With assistance from friend J.R. Morris, Doris, along with her brother Charles and nephew Joseph, produced The Days We Danced: the Story of My Theatrical Family (2003), an honest look at the large Eaton family’s exciting and sometimes tragic careers and personal struggles, from child performers to Broadway headliners in the 1920s and beyond. In 1924, four Eaton siblings (Doris, Mary, Charlie and Pearl, a dancer and talented choreographer), were appearing in Broadway shows.
After the Follies, Doris showed her versatility. She played leading roles in several silent films; costarred in the Broadway comedy hit Excess Baggage (1927); appeared in two early talkies and introduced “Singin’ in the Rain” onstage in 1929’s Hollywood Music Box Review.
The careers of all four Eatons stalled in the early 1930s, but Doris Eaton’s tale emerges as one of triumph. When theatrical opportunities dried up (her last Broadway role was a bit in 1934’s Merrily We Roll Along), she reinvented herself as a dance instructor. Moving to Detroit, she threw herself into her new career, eventually owning a chain of Arthur Murray Dance Studios, boosting lesson sales by demonstrating dance steps herself on local TV. She married Paul Travis (who passed in 2000) and eventually the couple opened a ranch in Norman, Oklahoma, where this active widow continues to live today.
Where once she had been the youngest at everything – at 14 she fibbed to land a part in the Follies, the energetic Mrs. Travis still refuses to let age stand in her way. In 1992, The New York Times ran a piece on the former underage showgirl—who, at 88, was the oldest living graduate, having earned her college degree with distinction from the University of Oklahoma.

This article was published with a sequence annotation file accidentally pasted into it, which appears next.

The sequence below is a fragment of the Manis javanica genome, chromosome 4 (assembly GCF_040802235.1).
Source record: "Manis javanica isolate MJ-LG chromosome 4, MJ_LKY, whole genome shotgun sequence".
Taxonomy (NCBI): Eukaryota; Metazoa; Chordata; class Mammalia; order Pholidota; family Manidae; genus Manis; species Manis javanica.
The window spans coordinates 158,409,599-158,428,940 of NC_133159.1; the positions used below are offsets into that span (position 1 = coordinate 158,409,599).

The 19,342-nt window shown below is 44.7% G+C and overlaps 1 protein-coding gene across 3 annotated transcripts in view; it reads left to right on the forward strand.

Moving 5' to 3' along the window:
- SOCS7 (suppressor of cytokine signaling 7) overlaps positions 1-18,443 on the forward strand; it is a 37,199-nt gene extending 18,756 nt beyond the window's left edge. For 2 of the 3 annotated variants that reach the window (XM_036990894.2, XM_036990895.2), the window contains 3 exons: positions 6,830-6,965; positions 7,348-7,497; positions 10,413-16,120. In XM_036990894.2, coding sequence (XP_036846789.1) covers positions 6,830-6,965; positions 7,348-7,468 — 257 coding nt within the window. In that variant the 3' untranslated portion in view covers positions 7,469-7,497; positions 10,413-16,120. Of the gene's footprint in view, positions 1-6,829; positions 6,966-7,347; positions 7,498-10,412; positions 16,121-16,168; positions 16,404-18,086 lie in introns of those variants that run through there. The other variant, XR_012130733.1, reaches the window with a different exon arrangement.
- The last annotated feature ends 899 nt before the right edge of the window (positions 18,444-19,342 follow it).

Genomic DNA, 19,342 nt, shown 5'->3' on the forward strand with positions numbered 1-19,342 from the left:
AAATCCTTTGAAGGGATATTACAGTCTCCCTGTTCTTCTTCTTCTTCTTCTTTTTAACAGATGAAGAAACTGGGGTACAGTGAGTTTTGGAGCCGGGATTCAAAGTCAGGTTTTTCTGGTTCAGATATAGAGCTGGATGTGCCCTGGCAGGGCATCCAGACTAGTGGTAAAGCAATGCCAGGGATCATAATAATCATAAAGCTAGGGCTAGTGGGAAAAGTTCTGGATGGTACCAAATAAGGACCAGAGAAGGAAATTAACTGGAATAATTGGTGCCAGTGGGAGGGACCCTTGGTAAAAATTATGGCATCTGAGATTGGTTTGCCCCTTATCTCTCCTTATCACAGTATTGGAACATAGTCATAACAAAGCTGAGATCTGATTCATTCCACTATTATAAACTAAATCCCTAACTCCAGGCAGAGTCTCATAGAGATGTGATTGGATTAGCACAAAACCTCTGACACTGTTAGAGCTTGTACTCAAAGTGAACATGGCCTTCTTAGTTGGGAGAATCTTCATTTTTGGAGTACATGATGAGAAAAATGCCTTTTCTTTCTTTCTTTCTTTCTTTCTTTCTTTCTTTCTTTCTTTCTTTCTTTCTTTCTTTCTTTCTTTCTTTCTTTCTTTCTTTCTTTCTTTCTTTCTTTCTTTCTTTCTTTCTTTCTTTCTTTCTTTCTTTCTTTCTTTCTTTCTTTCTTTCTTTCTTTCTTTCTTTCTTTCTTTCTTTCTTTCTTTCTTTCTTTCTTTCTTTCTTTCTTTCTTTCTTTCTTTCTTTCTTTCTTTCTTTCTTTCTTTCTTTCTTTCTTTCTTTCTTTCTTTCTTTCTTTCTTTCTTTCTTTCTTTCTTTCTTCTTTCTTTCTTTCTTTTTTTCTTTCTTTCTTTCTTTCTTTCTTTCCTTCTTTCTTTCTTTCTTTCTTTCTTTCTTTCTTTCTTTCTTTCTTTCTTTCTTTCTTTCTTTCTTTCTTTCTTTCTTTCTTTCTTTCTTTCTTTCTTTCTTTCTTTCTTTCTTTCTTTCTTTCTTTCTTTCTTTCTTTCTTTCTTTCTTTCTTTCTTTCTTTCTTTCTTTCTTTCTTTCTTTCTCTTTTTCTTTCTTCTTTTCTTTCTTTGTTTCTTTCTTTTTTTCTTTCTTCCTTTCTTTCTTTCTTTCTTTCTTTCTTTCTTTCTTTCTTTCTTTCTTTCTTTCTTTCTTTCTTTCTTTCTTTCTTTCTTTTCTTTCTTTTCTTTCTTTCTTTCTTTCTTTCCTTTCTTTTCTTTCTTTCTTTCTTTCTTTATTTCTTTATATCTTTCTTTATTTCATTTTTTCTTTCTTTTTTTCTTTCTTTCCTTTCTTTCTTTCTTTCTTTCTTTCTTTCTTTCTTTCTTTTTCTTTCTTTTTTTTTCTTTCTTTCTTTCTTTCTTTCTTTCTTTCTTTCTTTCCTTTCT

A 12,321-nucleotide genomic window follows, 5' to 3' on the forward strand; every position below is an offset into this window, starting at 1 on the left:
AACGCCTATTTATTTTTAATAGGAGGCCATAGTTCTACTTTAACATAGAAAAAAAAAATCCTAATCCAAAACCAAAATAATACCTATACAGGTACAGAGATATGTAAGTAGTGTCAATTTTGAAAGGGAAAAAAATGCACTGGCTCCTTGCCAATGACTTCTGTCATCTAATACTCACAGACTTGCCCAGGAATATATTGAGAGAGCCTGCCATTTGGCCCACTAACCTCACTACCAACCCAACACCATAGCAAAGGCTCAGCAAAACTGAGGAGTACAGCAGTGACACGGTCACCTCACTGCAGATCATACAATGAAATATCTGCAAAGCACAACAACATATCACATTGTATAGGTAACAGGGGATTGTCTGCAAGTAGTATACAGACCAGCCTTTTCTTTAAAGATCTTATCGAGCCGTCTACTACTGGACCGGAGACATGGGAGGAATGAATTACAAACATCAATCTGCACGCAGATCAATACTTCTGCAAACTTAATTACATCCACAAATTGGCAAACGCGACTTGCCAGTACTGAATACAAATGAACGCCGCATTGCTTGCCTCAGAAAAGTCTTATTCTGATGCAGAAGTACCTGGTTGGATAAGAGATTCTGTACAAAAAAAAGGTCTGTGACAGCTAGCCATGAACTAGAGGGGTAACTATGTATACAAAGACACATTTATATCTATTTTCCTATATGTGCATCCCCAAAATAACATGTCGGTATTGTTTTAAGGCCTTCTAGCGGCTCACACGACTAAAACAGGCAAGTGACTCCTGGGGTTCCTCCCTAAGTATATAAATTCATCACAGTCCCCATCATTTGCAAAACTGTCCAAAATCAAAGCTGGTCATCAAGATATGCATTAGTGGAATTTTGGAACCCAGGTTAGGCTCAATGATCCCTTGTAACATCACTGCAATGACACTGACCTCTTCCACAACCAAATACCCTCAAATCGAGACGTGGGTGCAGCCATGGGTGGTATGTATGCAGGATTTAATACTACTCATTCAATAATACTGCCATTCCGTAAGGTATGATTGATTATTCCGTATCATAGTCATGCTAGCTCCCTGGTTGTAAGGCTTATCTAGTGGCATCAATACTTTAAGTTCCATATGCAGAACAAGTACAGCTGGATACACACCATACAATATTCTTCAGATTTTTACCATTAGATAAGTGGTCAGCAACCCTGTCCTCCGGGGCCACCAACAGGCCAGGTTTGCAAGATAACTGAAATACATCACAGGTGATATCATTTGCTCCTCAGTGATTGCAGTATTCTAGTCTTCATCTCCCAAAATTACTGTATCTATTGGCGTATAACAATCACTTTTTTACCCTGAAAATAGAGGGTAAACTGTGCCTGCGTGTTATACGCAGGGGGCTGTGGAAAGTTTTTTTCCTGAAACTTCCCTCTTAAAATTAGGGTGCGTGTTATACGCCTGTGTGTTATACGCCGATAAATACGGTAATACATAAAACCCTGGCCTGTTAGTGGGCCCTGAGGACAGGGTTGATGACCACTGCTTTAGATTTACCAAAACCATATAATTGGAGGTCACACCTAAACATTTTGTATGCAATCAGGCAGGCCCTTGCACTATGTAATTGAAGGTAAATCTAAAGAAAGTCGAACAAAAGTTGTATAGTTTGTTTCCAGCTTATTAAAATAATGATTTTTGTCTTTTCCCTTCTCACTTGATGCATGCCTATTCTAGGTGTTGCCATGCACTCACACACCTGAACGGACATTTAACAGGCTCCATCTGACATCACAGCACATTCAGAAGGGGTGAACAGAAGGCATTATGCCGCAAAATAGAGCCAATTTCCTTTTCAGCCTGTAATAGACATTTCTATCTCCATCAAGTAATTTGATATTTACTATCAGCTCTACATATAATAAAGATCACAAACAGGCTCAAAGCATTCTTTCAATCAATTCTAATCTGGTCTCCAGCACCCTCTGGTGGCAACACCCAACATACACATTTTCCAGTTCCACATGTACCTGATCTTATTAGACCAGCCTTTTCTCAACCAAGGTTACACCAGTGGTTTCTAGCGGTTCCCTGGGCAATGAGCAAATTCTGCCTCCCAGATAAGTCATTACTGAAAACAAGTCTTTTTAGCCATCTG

The Start of Something Big
This newfound notoriety led this rancher back to Broadway, where’s she became a box office draw for Broadway Cares and earned a lot of new admirers.
“I met Doris more than 15 years ago. Before she did any events for us or Broadway Cares,” says Nils Hanson, administrator of The Ziegfeld Club, an organization which has assembled a large archive of Follies memorabilia. Hanson was writing a piece on Lillian Lorraine, a tempestuous Follies girl and Ziegfeld’s mistress. “Doris knew Lillian and I asked if I could talk to her,” he remembers.
BC/EFA Producer Scott Stevens has become close with Travis through the years, joining Doris, brother Charlie, friends, nieces, nephews and Travis Ranch staff for nights at the theater during her annual visits to New York each Spring. “I love it, but I sometimes have trouble keeping up with her,” laughs Stevens, who was in the house the night of Doris’ BC/EFA debut. “In all the years of Easter Bonnet, I had never heard an ovation close to that one,” he says. “And I still haven’t, except when Doris performs.”
The Saturday before Easter Bonnet 2007, Hanson, Ziegfeld Club President Paula Lamont and other friends of Doris held a dinner in her honor at Chez Josephine on 42nd Street.
“Doris has been an inspiration in our lives for the last 15 years,” Hanson says. “She’s become the darling of her peers.”
* Vintage Stills courtesy of Nils Hanson and The Ziegfeld Club